St Clare’s student’s TV journey ‘on the edge’
St Clare's student, Courtney, features in 'On The Edge'
The cast with teachers, Fran Dobbie (left) and Alec Domadgee (right)
Courtney, an Indigenous student from St Clare’s Catholic High, Hassall Grove, has featured in a reality TV series, On The Edge which is about life growing up as an Indigenous teen in Sydney’s western suburbs.
The 13 part series follows a group of young Indigenous teenagers from western Sydney over a period of two months as they take a physical, emotional and spiritual journey to discover who they are.
The series was produced by Fran Dobbie, an Indigenous woman from the Yuin people and former teacher from the Parramatta diocese, to broaden the impact of the work she was already doing with troubled urban Indigenous youth. In her roles as an educator, author and mother of two sons she was acutely aware of the issues confronting young people and the urgent need to assist and equip these young people with personal tools - tools to create inner strength and bring awareness of a better understanding of themselves.
Fran said she wanted to make an inspirational series that young Aboriginal people could identify with.
‘I wanted to create a program that changes lives and gives hope and healing for many families,’ said Fran. ‘I wanted to bring about an awareness and appreciation of Aboriginal culture. These teenagers reflected for me, many millions of young people, struggling and dealing with challenging issues in their lives such as abandonment, bullying, drugs and depression,’ she said.
The series takes the viewer on a journey of 12 teenagers learning more about their culture while dealing with everyday life and learning how they can deal with issues confronting them to become healthier within themselves. Under the guidance of specialist teachers, Fran (Dobbie) and Alec Domadgee, the teens are faced with overcoming their fears and life challenges. From teen bullying to tackling confidence and identity, each episode touches on issues every Australian parent needs to understand.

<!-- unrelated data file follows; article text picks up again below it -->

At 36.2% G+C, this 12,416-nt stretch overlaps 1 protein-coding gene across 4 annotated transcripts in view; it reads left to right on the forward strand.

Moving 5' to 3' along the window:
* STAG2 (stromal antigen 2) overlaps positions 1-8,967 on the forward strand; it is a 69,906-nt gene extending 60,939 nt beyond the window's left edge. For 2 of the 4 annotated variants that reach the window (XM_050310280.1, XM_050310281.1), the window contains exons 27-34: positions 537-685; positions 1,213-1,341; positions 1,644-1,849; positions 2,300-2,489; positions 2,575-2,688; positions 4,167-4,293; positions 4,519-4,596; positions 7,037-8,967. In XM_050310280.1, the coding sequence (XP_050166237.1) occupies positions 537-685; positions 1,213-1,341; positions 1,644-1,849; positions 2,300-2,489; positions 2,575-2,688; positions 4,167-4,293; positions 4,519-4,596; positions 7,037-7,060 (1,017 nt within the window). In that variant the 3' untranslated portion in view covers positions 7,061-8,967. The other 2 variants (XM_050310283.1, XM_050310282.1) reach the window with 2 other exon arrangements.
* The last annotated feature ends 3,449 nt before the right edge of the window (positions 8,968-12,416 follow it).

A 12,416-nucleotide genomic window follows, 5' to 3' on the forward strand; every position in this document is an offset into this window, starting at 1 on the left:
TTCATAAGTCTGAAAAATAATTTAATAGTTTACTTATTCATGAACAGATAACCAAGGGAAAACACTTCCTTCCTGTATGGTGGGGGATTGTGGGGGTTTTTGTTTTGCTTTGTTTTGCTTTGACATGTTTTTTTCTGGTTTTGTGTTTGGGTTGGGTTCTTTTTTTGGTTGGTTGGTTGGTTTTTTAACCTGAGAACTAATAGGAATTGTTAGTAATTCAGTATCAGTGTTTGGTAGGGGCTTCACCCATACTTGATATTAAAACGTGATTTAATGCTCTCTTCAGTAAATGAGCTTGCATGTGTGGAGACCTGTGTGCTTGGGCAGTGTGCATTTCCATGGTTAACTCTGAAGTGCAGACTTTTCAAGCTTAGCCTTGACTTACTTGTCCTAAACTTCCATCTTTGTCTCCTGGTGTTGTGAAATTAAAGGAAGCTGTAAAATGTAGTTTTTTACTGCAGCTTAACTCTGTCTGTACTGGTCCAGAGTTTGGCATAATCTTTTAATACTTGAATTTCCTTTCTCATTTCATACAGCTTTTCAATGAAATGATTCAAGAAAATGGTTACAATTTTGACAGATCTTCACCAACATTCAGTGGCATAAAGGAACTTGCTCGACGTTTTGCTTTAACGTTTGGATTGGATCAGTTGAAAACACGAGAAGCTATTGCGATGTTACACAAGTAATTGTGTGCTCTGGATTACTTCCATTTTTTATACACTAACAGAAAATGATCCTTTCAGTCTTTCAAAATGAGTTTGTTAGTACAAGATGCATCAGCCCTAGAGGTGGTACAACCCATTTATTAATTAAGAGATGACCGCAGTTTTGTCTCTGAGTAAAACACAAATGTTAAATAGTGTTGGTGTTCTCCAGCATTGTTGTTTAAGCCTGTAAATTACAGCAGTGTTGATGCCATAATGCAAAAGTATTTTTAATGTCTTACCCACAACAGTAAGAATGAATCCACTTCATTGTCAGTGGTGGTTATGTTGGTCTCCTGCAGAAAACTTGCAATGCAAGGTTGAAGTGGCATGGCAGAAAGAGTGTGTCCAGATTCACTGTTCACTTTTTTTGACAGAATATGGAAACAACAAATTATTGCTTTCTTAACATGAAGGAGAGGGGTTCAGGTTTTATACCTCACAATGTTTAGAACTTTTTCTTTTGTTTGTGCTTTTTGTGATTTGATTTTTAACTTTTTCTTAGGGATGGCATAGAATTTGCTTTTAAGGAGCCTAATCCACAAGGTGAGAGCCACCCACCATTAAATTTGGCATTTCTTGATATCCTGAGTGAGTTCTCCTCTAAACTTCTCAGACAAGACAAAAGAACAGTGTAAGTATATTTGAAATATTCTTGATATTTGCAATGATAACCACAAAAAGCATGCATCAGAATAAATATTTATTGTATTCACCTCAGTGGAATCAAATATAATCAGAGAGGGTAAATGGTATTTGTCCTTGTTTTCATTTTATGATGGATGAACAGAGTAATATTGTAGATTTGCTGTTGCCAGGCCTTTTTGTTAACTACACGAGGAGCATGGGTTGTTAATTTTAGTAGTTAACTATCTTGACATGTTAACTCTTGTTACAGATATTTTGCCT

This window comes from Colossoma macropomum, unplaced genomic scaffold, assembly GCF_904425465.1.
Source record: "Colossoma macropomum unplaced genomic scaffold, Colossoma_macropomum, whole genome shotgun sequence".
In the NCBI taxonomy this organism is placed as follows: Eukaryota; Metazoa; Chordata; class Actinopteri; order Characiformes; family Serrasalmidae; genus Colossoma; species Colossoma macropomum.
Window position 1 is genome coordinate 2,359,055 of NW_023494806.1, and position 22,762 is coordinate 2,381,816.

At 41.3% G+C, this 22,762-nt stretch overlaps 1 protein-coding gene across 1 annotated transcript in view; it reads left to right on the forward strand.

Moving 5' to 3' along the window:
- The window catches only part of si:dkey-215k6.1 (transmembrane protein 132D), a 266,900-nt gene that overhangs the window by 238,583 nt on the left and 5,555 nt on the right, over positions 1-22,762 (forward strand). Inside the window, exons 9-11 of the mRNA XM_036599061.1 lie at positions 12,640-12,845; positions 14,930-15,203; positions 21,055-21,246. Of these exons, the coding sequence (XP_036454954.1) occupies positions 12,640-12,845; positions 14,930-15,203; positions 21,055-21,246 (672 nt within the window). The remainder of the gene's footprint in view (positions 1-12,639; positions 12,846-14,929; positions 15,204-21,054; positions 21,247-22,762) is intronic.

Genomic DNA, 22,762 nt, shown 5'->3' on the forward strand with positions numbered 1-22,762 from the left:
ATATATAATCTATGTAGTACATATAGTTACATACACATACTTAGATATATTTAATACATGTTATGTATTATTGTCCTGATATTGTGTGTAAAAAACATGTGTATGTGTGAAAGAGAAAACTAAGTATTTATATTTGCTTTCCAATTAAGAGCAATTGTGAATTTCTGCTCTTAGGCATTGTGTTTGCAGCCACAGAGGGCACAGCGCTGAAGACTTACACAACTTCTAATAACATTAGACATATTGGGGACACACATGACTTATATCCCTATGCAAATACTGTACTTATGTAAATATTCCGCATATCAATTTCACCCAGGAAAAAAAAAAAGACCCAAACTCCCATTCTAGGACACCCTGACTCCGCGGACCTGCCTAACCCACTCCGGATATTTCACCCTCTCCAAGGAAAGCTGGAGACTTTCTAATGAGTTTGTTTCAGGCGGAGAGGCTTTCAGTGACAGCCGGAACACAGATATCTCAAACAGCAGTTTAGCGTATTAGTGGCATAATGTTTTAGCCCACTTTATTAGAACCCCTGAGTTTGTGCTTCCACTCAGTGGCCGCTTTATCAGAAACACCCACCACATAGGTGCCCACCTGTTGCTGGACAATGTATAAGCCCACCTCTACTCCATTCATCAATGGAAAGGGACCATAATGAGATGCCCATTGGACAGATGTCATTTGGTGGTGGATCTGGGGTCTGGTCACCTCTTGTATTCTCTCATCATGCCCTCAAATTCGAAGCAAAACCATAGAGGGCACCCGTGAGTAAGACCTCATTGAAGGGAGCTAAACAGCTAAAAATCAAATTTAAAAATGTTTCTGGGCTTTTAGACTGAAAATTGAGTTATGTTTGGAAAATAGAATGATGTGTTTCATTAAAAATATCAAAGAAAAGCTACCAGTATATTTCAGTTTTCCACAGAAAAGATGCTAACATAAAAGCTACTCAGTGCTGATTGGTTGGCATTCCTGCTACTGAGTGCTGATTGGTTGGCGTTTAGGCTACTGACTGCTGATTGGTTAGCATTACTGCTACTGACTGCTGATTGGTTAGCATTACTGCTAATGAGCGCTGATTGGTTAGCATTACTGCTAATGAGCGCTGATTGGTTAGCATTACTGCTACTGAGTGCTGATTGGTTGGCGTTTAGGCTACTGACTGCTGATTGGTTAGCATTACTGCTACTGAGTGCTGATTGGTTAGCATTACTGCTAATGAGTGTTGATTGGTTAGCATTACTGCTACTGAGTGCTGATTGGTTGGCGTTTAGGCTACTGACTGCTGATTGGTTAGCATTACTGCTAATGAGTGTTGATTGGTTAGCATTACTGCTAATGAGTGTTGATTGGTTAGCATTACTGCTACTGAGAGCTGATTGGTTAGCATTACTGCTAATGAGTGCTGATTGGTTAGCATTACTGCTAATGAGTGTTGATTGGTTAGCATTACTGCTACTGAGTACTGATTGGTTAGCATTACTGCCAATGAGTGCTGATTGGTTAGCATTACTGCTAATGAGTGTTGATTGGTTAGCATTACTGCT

Fran said that Courtney provided really valuable input to the documentary.
‘At first she wasn’t very accepting of the aboriginal people because of things she had experienced in her past but she confidently shared her opinions as to why, and as time went on she learnt that not everyone should be judged by one incident or race of people,’ said Fran. ‘Courtney showed a lot of courage when dealing with another girl’s immediate dislike of her. Many kids are confronted with this type of bullying and it was interesting to see Courtney’s reaction, as the youngest person in the series.’
Each week the series features Indigenous role models such as songstress Jessica Mauboy, Aboriginal comedian Sean Choolburra, and Australia’s own super-middleweight champion boxer Anthony Mundine who shared their experiences and empowered the young people to resist the pitfalls of peer pressure and bullying.
The group went on excursions where the teens were exposed to experiences that were intended to widen their perception of their place in the world.
Courtney said she was hesitant about being involved in the program at first but looking back on it she would do it all over again.
‘I don’t really feel connected at all to my Indigenous heritage,’ said Courtney. ‘Before the series I actually felt a bit negative towards the Aboriginal culture from my past experiences, but during the series I met Indigenous people who have achieved things in their life and are good role models for young Aboriginal people,’ she said. ‘The one I felt most inspired by was an elder of an Aboriginal community, Auntie Lila. She was old, but you could see she had lived a rich and fulfilling life.’
‘I enjoy learning about history in general and have always found it interesting but I think I have a long way to go before I am ready to delve into my own family’s story and connect with my Indigenous heritage. I am a bit more curious though.’
Fran Dobbie is currently working with Catholic Education’s Jarara Indigenous unit and mentors Indigenous students with their studies. She also worked at St Matthew’s Primary, Windsor and Mary Immaculate Primary, Quaker’s Hills. She was also the founder and CEO of a young peoples’ charity that delivered workshops in primary and secondary schools to build resilience and self esteem.
On the Edge is aired on NITV (National Indigenous Television) on Foxtel, Sundays at 7.30pm.
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